Go with me here for a moment. It’s the middle of August, and it’s brutally hot and humid. This is one of the few times of year when I long for cold days when it’s too rotten outside to do anything but bake. And bake I do. Of course, then I have to give much of it to neighbors and co-workers and teachers because I don’t want to eat it all, but I love to bake and nibble.
This becomes relevant for a few reasons. First, I’ve been reading a number of blogs that post recipes, and I’ve enjoyed reading them. I love seeing the pictures of how they come together, hearing the stories of how the recipes were invented or what the meaning behind cooking them is. And I’ve really enjoyed cooking some of them – thanks again, Angela for the salmon quesadilla idea! I’ve debated doing something similar myself periodically.
Then I got a nice kick in the rear. The SITS girls I’ve told you all so much about are having a recipe contest on their Saucy Eats website. I’ve talked to a friend of mine who also likes to cook about how I want to enter one of those national bakeoff/cookoff competitions to see what would happen, but of course I never get to it. Here’s my chance to do this on a much smaller scale. And yes, you’ll periodically see more recipes from me — the white chocolate stuff for Little Miss’s birthday party and the dip that was once confused with liverwurst and desperately needs a name among them.
These cookies are some of my favorites to make at Christmastime. I wish I had a better name for them, but I went with the very straight “Orange Chocolate Shortbread Cookies.” If you want to help me out, I’d love some naming suggestions. And I’m in marketing – pshaw!
Anyway, the cookie came about as I was trying to create a cookie for the cookie sale that the animal shelter I volunteer for has every winter. I wanted something unique that would draw people to it without being too weird and over the top.
As I thought about it, I realized that orange is always one of my favorite holiday flavors, and chocolate just seems to go naturally with it. (Of course, my husband thinks chocolate goes naturally with everything – and who am I to contradict him?) One of my favorite treats is the chocolate oranges that Kraft makes. I’ve always looked for a recipe that incorporates those flavors, but I never managed to find a recipe for a cookie with orange flavoring, so I decided this challenge would fit the bill.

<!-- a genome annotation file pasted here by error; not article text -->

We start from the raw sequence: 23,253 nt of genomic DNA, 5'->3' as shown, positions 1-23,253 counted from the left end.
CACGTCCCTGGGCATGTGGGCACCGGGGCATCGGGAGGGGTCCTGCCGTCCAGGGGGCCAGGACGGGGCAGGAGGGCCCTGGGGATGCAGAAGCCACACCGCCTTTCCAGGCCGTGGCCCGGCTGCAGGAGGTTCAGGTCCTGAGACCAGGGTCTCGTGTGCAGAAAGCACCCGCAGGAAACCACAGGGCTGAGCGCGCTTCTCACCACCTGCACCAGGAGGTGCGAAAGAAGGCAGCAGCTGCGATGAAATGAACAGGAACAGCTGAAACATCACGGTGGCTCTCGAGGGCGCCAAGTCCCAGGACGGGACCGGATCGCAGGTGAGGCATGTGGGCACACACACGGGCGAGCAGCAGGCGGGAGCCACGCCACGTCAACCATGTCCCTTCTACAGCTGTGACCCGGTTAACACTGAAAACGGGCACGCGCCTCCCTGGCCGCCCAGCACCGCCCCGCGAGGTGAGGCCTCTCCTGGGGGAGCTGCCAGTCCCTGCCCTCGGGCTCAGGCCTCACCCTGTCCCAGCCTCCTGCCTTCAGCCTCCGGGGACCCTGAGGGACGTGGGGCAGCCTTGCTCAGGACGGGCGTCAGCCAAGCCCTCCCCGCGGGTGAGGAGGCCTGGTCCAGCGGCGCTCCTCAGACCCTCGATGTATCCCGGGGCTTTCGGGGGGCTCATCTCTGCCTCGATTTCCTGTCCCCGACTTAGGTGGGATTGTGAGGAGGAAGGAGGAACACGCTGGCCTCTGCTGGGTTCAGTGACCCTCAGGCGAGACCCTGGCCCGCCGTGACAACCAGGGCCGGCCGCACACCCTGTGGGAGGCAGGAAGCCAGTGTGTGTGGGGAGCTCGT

I based it very loosely off a shortbread recipe, since that was the cookie that seemed to hold its shape the best. Most shortbreads are far too dry for my tastes and crumble too readily to work well for this type of cookie. I didn’t want a moist cookie that wouldn’t stand up to the filling or would overwhelm the citrus flavor with sweetness either. Of all the variations I’ve tried, this seems to have won the most fans. That and they’re surprisingly easy to make (and very forgiving, too)!
Oh yeah, and if you want to enter, too, and possibly win a $100 gift certificate to Williams-Sonoma and a digital camera, go here. But make sure you post an entry that won’t beat out my cookies! And hurry — the 10 (5? there’s some discrepancy) finalists will be posted on August 23.
Orange Chocolate Shortbread Cookies
10 T butter, unsalted @ room temperature
3/4 c. brown sugar
zest of one orange
juice of one orange
3/4 t. baking soda
1/4 t. salt
3 c. flour
1/2 c. cream
8 oz. bittersweet chocolate
2 T Grand Marnier
1/2 c. powdered sugar
Make the filling first and let come to room temperature before starting the cookies.
1. Scald cream in a heavy saucepan.
2. Remove from heat and add chocolate, stirring until fully melted.
3. Add Grand Marnier and stir.
4. Slowly add powdered sugar and stir until combined.
Set aside until cookies are cooled.
0. Preheat oven to 325 degrees.
1. Cream the room temperature butter and brown sugar.
2. Add the orange zest and orange juice, then the egg. Mix until well combined.
3. Add the baking soda and salt, then mix again.
4. Slowly add the flour and stir until fully combined. The dough should be fairly stiff.
5. Roll small amounts of the dough into balls and place onto greased cookie sheet.
Using a clean finger or back of an ice tea spoon, make a large, deep divot into each ball (the bigger the divot, the more filling fits!).
Bake each set of cookies 11-13 minutes until firm. These cookies do not crack when done. As soon as each batch comes out of the oven, carefully use the spoon to reaffirm the divot.
Let cookies cool ~10 minutes. Once cookies are cool to the touch, use the ice tea spoon to carefully fill each divot with thickened chocolate filling. Let cookies sit 2+ hours for filling to set.
Makes approximately 4 dozen cookies.